Hi everyone!  Sorry I haven’t written in a while – I’ve been so busy with a lot of things I’d love to tell you about!  First, Saturday, July 11 was the 6th annual Dunedin Orange Festival, which was a community event and fundraiser for the museum.  We, of course, had an enormous amount of help and support from the local merchants and community members, plus staff (namely Vinnie and Lauren) put in countless hours of planning and then setting up.  The event was wonderful, though it was very hot out – I’m not sure I’ll ever get used to this Florida heat!  One of the most popular events from the day was the newly founded “Ms. Dunedin Orange Fest Pinup Girl Contest.”  Ten lovely ladies arrived ready to strut there stuff for the festival goers.  Sporting victory rolls, red lipstick, and high heels, the ladies walked around the festival grounds collecting votes, which were $1 each.  Everyone is already planning this event again for next year! Other than the pinup contest, there was the annual Mojo Cookoff, Spin to Win, Indian River orange juice tent, and the silent hat auction.  Of course, there was lots of wonderful food, tons of merchants selling their goods, and beer, wine, and sangria.  For the most part, I stayed in the museum’s tent and sold citrus crate labels, raffle ducks, and discussed citrus history, as well as the upcoming “Victory on Main Street” event with passersby.  For the tent, I put together some historical information on display boards, as well as an artifact-filled display case.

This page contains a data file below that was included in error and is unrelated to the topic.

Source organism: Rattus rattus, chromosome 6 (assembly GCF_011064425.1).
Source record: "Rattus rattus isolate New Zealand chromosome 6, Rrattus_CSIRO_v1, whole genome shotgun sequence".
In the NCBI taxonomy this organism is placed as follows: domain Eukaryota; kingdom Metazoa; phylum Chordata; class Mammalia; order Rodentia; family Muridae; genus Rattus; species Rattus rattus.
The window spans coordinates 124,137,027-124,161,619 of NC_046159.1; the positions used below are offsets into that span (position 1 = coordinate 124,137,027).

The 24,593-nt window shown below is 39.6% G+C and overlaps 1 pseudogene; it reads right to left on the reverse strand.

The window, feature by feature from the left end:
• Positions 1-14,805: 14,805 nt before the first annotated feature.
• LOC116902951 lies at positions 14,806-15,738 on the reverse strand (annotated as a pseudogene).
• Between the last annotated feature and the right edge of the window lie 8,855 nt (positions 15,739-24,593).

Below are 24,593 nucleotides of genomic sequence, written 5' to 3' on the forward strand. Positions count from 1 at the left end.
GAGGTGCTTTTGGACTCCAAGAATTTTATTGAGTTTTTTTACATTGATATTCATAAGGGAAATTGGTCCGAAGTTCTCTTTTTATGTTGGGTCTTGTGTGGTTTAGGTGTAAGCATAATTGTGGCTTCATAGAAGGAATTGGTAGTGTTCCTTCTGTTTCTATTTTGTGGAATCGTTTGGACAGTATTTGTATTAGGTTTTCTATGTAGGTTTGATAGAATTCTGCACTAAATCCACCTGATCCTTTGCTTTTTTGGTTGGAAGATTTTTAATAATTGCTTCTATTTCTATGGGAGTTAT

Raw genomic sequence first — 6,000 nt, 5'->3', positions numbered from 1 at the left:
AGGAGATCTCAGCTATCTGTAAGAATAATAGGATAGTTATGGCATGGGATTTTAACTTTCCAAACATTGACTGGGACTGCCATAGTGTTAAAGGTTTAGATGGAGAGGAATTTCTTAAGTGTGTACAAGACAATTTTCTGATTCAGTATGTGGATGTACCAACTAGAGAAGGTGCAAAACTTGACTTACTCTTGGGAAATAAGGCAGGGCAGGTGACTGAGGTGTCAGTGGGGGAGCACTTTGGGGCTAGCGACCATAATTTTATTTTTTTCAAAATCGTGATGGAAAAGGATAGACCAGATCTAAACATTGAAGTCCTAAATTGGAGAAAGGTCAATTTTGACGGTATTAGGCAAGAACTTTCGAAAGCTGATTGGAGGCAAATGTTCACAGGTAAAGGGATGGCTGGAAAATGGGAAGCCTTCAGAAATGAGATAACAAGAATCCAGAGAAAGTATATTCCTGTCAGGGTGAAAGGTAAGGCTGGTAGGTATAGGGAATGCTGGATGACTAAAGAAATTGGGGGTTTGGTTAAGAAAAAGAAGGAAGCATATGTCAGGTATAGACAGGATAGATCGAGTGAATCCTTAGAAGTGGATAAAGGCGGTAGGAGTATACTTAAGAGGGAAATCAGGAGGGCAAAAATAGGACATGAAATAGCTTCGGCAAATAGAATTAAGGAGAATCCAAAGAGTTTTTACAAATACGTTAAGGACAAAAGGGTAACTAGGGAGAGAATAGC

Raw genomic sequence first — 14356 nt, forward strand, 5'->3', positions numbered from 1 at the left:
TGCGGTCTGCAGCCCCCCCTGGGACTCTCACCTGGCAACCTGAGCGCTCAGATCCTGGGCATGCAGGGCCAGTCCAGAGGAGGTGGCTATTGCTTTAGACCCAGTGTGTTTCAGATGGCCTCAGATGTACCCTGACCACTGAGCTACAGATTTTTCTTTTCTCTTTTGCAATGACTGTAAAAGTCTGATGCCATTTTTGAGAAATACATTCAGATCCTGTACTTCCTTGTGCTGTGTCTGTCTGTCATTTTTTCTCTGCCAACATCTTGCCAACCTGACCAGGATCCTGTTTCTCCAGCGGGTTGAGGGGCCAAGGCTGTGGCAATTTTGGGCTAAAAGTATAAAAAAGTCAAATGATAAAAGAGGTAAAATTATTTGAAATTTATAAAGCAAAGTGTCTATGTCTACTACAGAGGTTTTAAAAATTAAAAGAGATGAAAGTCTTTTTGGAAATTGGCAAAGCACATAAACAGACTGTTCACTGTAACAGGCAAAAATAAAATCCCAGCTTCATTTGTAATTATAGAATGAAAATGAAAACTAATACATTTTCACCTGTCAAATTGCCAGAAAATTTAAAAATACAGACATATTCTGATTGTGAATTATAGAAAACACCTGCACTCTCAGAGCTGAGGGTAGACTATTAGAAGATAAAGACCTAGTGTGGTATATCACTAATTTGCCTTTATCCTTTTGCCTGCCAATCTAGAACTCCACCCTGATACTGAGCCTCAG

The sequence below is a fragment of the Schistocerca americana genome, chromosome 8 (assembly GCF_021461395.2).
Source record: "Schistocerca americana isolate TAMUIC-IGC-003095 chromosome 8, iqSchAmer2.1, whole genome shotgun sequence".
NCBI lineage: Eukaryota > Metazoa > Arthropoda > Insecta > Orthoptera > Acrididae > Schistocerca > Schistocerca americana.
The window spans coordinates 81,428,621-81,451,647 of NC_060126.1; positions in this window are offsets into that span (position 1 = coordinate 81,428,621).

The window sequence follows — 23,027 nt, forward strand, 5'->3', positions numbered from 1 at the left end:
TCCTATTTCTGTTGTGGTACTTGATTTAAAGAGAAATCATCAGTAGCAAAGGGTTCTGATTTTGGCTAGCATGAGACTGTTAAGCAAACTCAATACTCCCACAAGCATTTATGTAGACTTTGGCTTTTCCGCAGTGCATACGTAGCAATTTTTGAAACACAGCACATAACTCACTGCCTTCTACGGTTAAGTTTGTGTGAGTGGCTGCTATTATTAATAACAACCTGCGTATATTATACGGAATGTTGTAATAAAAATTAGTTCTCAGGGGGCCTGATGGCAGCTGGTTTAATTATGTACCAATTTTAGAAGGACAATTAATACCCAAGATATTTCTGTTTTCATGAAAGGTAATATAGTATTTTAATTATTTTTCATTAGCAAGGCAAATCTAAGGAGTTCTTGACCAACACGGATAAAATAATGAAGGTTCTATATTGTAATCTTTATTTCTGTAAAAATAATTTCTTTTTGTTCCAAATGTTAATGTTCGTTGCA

What has been keeping me extremely busy is my book that I mentioned not too long ago!  I’ve been moving full steam ahead with it and as of right now, I have 27 “object articles” written, over 30 artifacts photographed and edited, tons of historical photos scanned from archives, and 16 completed pages that I designed in PhotoShop!  I did not know how fast this project would come together, but I’m hoping to finish the writing next week.  Then, I can move onto the editing process, which is when I’ll double check my facts and stories with newspapers, pioneer records, and even interviews if I need to.  My biggest problem that I’ve encountered so far is the number of objects I have.  I wanted to write about fifty, but so far, I’ve only been able to come up with about 40-42 objects that really define Dunedin’s history.  And, I don’t want to stretch objects that don’t quite fit or repeat stories, so I may just have to go with that smaller number.  If anyone has any suggestions or any unique Dunedin artifacts tucked away, I’d love to know about them!!

But, let me give you a look at what I’ve been doing.  First, I compiled a list and short description of my artifacts.  By this point, the list has been written on and scribbled over so much that I won’t picture it because it looks pretty sloppy.  But, from the list, I’ve been photographing objects in a little makeshift studio that I set up in the museum, so my object photos are turning out like this:

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Then, I’ve been photoshopping out the background and cleaning up the images so that I can put them neatly onto my pages with the stories and the writing I’ve been coming up with.  The finished object photos look like this:

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From there, I search through our archives to find historical photographs to go along with the object photos.  Ideally, I try to have a historic photo that includes the object in it, but this isn’t always possible.  So, in the case of this object, I just found a nice picture of the ACL railroad in Dunedin.  Here it is:

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Now, with all of these pieces including the text I’ve written, I create a page using PhotoShop.  Here, I’ve created a header that will tell the chapter and the page number.  I’ve included a number, a title for the page, the pictures, the text, and a caption that credits the museum with having the photograph.  Here is a model of a finished page: